knowledge | 28 February 2020 |
Disputes – Investigations and White Collar Crime: A new era for enforcement against white collar crime in the EU
There are concerns that fraud and corruption remains under investigated in the EU both at national level and cross-border. In response to a growing sense of impunity for offenders, the EU has established the European Public Prosecutor’s Office.
The European Public Prosecutor’s Office (the “EPPO”) is a new supranational prosecutorial body.1 It will investigate and prosecute crimes affecting the financial interests of the EU in each of the 22 participating Member States.2 It is due to commence work in late 2020.
Structure of the EPPO
The EPPO will be located in Luxembourg where there will be a college made up of one European Chief Prosecutor along with 22 European Prosecutors (one for each participating Member State). In addition, in each of those Member States, there will be a minimum of two European Delegated Prosecutors. While there will be central supervision from Luxembourg, investigations and prosecutions will be carried out at national level.
Competence of the EPPO
Under Article 22 of the EPPO Regulation, the EPPO will be competent to investigate and prosecute offences set out in the PIF Directive as implemented by national law.3 This Directive sets out minimum common rules to fight crime affecting the EU’s financial interests. The Directive deals with offences such as fraud, corruption, misappropriation by a public official and related money laundering. As a general rule, the damage caused to the EU should exceed €10,000, however, exceptions may be made, for example, where the case has repercussions at EU level which require an investigation by the EPPO.
The PIF Directive also deals with offences against the common VAT system. Cross-border VAT fraud alone is estimated to cause damage of €50 billion to the budgets of the Member States and the EU annually and the EPPO will also deal with serious VAT offences.4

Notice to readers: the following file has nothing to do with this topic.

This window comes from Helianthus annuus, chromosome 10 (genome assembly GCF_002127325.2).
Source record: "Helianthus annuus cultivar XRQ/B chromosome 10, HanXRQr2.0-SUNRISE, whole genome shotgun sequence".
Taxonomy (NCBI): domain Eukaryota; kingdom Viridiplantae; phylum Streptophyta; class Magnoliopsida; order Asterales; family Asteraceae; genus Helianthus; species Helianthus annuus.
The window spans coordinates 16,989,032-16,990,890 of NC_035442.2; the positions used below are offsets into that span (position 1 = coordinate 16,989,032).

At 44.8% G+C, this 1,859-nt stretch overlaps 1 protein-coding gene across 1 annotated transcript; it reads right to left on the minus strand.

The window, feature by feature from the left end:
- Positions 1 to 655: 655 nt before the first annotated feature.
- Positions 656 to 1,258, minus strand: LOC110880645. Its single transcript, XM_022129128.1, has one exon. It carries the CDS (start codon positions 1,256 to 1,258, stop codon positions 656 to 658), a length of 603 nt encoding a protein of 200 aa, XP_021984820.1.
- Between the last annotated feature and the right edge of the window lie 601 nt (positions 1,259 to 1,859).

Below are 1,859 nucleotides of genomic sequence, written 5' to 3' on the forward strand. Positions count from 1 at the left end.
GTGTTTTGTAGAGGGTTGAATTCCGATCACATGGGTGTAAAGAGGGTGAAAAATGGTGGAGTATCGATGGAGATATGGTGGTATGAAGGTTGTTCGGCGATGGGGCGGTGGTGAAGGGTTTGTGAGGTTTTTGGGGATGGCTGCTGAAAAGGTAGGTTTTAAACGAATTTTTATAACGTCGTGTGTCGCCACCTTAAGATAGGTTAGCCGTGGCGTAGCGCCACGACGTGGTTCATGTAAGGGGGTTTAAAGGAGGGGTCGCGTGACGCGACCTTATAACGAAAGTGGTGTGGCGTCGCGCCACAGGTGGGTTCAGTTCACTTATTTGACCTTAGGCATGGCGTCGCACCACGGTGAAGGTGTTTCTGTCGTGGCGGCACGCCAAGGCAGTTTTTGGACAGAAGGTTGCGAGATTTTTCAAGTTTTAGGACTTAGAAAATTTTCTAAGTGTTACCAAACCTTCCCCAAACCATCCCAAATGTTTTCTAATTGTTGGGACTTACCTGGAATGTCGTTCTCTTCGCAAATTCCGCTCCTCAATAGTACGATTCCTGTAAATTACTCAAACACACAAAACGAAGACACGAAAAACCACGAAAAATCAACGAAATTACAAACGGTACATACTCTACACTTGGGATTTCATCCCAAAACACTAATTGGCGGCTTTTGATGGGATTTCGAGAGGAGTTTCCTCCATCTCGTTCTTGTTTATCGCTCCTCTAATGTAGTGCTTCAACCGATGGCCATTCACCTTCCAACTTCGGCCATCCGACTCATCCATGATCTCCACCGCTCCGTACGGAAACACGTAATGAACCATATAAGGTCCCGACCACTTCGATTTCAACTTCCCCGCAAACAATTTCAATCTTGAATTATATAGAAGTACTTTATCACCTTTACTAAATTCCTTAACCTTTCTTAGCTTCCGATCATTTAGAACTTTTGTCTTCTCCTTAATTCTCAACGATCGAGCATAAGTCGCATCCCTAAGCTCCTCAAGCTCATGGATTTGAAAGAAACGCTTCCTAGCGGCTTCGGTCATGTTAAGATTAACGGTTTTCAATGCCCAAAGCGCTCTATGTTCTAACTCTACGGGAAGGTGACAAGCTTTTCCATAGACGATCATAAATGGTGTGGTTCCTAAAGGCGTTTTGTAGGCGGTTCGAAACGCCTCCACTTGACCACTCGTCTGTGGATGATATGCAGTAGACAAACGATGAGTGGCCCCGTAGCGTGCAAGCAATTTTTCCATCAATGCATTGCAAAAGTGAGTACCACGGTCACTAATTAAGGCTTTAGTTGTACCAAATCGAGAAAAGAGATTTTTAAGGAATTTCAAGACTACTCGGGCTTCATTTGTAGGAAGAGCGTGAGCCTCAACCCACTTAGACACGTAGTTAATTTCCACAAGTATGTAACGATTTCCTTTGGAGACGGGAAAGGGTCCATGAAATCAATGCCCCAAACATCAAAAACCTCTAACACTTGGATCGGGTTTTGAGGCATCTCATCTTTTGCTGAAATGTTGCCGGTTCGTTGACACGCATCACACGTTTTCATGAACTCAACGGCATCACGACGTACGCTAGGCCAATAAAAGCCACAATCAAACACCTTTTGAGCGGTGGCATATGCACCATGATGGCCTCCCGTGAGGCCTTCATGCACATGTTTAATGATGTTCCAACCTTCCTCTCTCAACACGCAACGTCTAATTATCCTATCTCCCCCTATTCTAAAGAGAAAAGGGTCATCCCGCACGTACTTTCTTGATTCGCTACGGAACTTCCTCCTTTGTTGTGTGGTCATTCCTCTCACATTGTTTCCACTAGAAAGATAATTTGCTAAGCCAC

The EPPO will also have competence in respect of criminal activity that is inextricably linked with a PIF offence if certain conditions are fulfilled. Finally, the EPPO may investigate and prosecute offences relating to participation in a “criminal organisation"5 if the focus of the criminal activity is to commit a PIF offence.
In certain circumstances, the EPPO may refrain from exercising its competence. This could occur, for example, where there is reason to assume that the damage caused to the EU’s financial interests by an offence does not exceed the damage caused to another victim such as a Member State.
Into the future, Article 86 TFEU permits the extension of the powers of the EPPO.
Practice and Procedure
As mentioned above, investigations and prosecutions will occur at national level. National law will apply unless a matter is specifically dealt with by the EPPO Regulation.
The EPPO Regulation recognises the particular difficulties that can arise when prosecuting a cross-border case involving multiple jurisdictions. To this end, it sets out criteria for determining the appropriate forum for any particular prosecution.
Also, under Article 37 of the EPPO Regulation, evidence presented by EPPO prosecutors or a defendant to a court will not be denied admission merely because that evidence was gathered in another Member State or in accordance with the law of another Member State. However, the general power of the trial court to freely assess that evidence will not be affected.
What are the implications for non-participating Member States?
While the advent of the EPPO will have an immediate effect for the participating Member States, that does not mean that NPMS remain outside the fray. It may well be that in carrying out its role, the EPPO will seek cooperation from one or more of them. This is provided for in the EPPO Regulation.